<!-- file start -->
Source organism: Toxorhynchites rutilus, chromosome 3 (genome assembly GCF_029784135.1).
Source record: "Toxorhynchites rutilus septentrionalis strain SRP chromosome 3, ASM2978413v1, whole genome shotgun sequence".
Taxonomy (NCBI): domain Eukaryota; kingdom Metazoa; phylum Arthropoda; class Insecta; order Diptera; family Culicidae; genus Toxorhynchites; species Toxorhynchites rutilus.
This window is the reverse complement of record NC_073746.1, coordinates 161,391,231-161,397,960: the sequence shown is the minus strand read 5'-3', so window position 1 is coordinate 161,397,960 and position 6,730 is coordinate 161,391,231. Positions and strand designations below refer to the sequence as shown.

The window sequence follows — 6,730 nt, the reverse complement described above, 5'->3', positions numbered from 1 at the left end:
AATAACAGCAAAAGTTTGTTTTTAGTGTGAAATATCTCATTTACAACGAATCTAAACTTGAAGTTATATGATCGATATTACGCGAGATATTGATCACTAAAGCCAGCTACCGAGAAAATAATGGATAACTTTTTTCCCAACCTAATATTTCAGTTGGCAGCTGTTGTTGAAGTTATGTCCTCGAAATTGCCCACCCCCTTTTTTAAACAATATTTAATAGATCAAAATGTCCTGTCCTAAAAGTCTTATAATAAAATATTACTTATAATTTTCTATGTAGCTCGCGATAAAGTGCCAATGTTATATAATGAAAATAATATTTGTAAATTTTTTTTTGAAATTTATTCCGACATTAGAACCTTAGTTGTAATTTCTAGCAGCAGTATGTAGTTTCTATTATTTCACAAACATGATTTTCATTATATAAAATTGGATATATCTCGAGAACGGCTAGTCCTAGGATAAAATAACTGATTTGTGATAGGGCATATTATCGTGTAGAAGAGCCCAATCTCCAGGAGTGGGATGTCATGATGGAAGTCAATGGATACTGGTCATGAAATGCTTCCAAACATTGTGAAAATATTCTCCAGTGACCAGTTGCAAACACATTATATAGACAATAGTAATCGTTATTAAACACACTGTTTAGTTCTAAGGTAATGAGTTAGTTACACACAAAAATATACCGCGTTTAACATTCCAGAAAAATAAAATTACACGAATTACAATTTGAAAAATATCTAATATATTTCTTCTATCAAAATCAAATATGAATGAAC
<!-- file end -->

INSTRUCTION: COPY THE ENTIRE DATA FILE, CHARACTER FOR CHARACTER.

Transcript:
Source organism: Toxorhynchites rutilus, chromosome 3 (genome assembly GCF_029784135.1).
Source record: "Toxorhynchites rutilus septentrionalis strain SRP chromosome 3, ASM2978413v1, whole genome shotgun sequence".
Taxonomy (NCBI): domain Eukaryota; kingdom Metazoa; phylum Arthropoda; class Insecta; order Diptera; family Culicidae; genus Toxorhynchites; species Toxorhynchites rutilus.
This window is the reverse complement of record NC_073746.1, coordinates 161,391,231-161,397,960: the sequence shown is the minus strand read 5'-3', so window position 1 is coordinate 161,397,960 and position 6,730 is coordinate 161,391,231. Positions and strand designations below refer to the sequence as shown.

The window sequence follows — 6,730 nt, the reverse complement described above, 5'->3', positions numbered from 1 at the left end:
AATAACAGCAAAAGTTTGTTTTTAGTGTGAAATATCTCATTTACAACGAATCTAAACTTGAAGTTATATGATCGATATTACGCGAGATATTGATCACTAAAGCCAGCTACCGAGAAAATAATGGATAACTTTTTTCCCAACCTAATATTTCAGTTGGCAGCTGTTGTTGAAGTTATGTCCTCGAAATTGCCCACCCCCTTTTTTAAACAATATTTAATAGATCAAAATGTCCTGTCCTAAAAGTCTTATAATAAAATATTACTTATAATTTTCTATGTAGCTCGCGATAAAGTGCCAATGTTATATAATGAAAATAATATTTGTAAATTTTTTTTTGAAATTTATTCCGACATTAGAACCTTAGTTGTAATTTCTAGCAGCAGTATGTAGTTTCTATTATTTCACAAACATGATTTTCATTATATAAAATTGGATATATCTCGAGAACGGCTAGTCCTAGGATAAAATAACTGATTTGTGATAGGGCATATTATCGTGTAGAAGAGCCCAATCTCCAGGAGTGGGATGTCATGATGGAAGTCAATGGATACTGGTCATGAAATGCTTCCAAACATTGTGAAAATATTCTCCAGTGACCAGTTGCAAACACATTATATAGACAATAGTAATCGTTATTAAACACACTGTTTAGTTCTAAGGTAATGAGTTAGTTACACACAAAAATATACCGCGTTTAACATTCCAGAAAAATAAAATTACACGAATTACAATTTGAAAAATATCTAATATATTTCTTCTATCAAAATCAAATATGAATGAAC